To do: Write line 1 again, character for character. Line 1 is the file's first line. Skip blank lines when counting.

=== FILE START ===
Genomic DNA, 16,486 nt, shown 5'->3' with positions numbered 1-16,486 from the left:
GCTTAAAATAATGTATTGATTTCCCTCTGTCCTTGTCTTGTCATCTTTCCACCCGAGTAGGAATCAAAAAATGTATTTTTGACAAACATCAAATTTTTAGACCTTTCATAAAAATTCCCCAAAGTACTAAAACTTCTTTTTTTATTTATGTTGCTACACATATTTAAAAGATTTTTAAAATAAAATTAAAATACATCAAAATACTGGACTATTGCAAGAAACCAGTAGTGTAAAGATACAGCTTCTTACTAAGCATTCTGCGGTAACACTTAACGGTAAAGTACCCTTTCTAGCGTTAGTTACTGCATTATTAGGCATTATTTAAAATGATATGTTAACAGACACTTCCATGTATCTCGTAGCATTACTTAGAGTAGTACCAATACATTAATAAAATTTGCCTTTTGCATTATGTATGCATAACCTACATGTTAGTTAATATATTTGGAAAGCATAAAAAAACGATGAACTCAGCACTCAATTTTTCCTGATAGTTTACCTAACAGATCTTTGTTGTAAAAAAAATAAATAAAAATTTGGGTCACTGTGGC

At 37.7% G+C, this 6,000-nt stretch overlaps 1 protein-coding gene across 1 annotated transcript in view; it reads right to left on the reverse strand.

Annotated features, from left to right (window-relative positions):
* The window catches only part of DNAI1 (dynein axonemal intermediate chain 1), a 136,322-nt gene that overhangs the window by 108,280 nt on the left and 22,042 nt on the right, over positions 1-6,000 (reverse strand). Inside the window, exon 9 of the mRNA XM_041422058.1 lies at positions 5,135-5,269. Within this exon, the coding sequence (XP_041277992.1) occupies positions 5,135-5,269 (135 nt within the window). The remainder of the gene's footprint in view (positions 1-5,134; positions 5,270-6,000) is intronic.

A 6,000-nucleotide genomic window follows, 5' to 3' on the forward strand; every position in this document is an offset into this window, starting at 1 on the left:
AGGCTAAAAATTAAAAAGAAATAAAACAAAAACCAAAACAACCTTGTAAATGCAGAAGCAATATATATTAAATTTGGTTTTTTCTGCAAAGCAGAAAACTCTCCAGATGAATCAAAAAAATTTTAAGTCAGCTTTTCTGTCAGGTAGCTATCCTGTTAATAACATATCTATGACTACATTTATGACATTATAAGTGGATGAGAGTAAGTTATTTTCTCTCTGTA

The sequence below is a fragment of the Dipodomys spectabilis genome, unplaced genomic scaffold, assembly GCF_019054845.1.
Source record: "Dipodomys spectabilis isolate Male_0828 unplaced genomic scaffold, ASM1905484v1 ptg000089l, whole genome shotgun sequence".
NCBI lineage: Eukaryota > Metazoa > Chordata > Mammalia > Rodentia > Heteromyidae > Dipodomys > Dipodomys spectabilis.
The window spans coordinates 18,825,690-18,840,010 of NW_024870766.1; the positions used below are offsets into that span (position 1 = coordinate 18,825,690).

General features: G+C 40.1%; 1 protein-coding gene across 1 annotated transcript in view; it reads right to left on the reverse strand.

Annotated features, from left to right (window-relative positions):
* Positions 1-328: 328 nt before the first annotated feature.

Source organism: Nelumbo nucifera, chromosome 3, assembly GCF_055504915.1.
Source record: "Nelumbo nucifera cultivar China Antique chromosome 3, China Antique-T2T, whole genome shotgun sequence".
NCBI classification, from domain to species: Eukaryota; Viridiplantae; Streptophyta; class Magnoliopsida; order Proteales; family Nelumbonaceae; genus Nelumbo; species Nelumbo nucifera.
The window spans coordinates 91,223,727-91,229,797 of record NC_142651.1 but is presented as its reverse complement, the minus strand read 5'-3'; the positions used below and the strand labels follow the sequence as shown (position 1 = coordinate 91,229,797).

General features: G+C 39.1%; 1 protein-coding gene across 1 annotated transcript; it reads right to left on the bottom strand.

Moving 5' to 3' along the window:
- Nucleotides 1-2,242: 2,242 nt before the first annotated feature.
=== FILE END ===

Genomic DNA, 16,486 nt, shown 5'->3' with positions numbered 1-16,486 from the left: